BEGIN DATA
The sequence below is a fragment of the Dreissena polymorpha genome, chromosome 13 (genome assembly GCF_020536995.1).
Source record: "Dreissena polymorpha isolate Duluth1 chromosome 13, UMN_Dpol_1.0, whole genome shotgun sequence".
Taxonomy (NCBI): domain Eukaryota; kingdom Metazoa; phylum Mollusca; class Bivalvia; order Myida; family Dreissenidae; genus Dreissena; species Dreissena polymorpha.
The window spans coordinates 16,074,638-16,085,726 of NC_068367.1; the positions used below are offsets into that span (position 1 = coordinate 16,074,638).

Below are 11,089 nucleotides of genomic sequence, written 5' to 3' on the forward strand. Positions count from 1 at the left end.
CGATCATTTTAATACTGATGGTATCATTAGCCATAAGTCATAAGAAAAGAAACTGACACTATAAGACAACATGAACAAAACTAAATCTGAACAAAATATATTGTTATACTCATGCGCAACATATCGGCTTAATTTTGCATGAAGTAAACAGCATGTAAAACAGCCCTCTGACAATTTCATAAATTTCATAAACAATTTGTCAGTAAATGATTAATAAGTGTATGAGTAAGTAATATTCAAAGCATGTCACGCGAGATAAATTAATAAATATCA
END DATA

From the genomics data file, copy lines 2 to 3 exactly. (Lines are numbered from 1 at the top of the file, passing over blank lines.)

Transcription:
Source record: "Dreissena polymorpha isolate Duluth1 chromosome 13, UMN_Dpol_1.0, whole genome shotgun sequence".
Taxonomy (NCBI): domain Eukaryota; kingdom Metazoa; phylum Mollusca; class Bivalvia; order Myida; family Dreissenidae; genus Dreissena; species Dreissena polymorpha.